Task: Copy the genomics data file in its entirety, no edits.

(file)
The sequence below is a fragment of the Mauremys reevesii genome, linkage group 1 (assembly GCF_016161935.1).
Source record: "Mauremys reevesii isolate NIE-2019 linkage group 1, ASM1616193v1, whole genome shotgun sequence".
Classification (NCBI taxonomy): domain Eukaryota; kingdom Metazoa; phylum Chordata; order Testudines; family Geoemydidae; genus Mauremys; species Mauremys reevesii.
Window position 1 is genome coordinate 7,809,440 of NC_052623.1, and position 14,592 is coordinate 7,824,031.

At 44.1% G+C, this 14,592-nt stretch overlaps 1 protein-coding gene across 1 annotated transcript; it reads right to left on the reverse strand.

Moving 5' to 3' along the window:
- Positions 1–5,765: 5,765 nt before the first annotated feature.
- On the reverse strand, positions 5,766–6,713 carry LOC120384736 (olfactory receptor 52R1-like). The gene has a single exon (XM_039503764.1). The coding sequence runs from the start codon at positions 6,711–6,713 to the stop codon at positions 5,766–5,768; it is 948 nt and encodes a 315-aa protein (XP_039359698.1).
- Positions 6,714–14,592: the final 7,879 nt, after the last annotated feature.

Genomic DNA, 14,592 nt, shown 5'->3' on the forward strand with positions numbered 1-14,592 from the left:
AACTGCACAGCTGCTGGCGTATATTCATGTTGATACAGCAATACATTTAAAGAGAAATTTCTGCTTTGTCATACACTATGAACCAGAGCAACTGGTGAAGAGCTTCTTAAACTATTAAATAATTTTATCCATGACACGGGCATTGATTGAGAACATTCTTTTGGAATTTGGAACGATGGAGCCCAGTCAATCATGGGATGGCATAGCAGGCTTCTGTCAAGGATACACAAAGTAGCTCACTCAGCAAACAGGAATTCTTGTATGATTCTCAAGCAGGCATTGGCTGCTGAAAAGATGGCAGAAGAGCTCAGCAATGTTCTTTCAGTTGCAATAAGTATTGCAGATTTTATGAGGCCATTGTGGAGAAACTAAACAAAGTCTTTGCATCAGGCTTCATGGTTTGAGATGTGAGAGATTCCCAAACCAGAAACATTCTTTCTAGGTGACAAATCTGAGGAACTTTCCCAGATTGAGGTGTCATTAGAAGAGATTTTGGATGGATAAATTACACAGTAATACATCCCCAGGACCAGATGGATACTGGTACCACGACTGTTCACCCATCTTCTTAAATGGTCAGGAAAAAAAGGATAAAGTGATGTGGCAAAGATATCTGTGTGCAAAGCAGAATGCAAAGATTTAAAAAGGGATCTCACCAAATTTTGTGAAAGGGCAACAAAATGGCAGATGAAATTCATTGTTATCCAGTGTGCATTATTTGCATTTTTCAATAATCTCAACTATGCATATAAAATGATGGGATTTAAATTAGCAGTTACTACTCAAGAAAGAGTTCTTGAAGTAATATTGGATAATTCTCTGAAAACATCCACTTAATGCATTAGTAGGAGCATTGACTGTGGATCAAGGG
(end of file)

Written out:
The sequence below is a fragment of the Mauremys reevesii genome, linkage group 1 (assembly GCF_016161935.1).
Source record: "Mauremys reevesii isolate NIE-2019 linkage group 1, ASM1616193v1, whole genome shotgun sequence".
Classification (NCBI taxonomy): domain Eukaryota; kingdom Metazoa; phylum Chordata; order Testudines; family Geoemydidae; genus Mauremys; species Mauremys reevesii.
Window position 1 is genome coordinate 7,809,440 of NC_052623.1, and position 14,592 is coordinate 7,824,031.

At 44.1% G+C, this 14,592-nt stretch overlaps 1 protein-coding gene across 1 annotated transcript; it reads right to left on the reverse strand.

Moving 5' to 3' along the window:
- Positions 1–5,765: 5,765 nt before the first annotated feature.
- On the reverse strand, positions 5,766–6,713 carry LOC120384736 (olfactory receptor 52R1-like). The gene has a single exon (XM_039503764.1). The coding sequence runs from the start codon at positions 6,711–6,713 to the stop codon at positions 5,766–5,768; it is 948 nt and encodes a 315-aa protein (XP_039359698.1).
- Positions 6,714–14,592: the final 7,879 nt, after the last annotated feature.

Genomic DNA, 14,592 nt, shown 5'->3' on the forward strand with positions numbered 1-14,592 from the left:
AACTGCACAGCTGCTGGCGTATATTCATGTTGATACAGCAATACATTTAAAGAGAAATTTCTGCTTTGTCATACACTATGAACCAGAGCAACTGGTGAAGAGCTTCTTAAACTATTAAATAATTTTATCCATGACACGGGCATTGATTGAGAACATTCTTTTGGAATTTGGAACGATGGAGCCCAGTCAATCATGGGATGGCATAGCAGGCTTCTGTCAAGGATACACAAAGTAGCTCACTCAGCAAACAGGAATTCTTGTATGATTCTCAAGCAGGCATTGGCTGCTGAAAAGATGGCAGAAGAGCTCAGCAATGTTCTTTCAGTTGCAATAAGTATTGCAGATTTTATGAGGCCATTGTGGAGAAACTAAACAAAGTCTTTGCATCAGGCTTCATGGTTTGAGATGTGAGAGATTCCCAAACCAGAAACATTCTTTCTAGGTGACAAATCTGAGGAACTTTCCCAGATTGAGGTGTCATTAGAAGAGATTTTGGATGGATAAATTACACAGTAATACATCCCCAGGACCAGATGGATACTGGTACCACGACTGTTCACCCATCTTCTTAAATGGTCAGGAAAAAAAGGATAAAGTGATGTGGCAAAGATATCTGTGTGCAAAGCAGAATGCAAAGATTTAAAAAGGGATCTCACCAAATTTTGTGAAAGGGCAACAAAATGGCAGATGAAATTCATTGTTATCCAGTGTGCATTATTTGCATTTTTCAATAATCTCAACTATGCATATAAAATGATGGGATTTAAATTAGCAGTTACTACTCAAGAAAGAGTTCTTGAAGTAATATTGGATAATTCTCTGAAAACATCCACTTAATGCATTAGTAGGAGCATTGACTGTGGATCAAGGG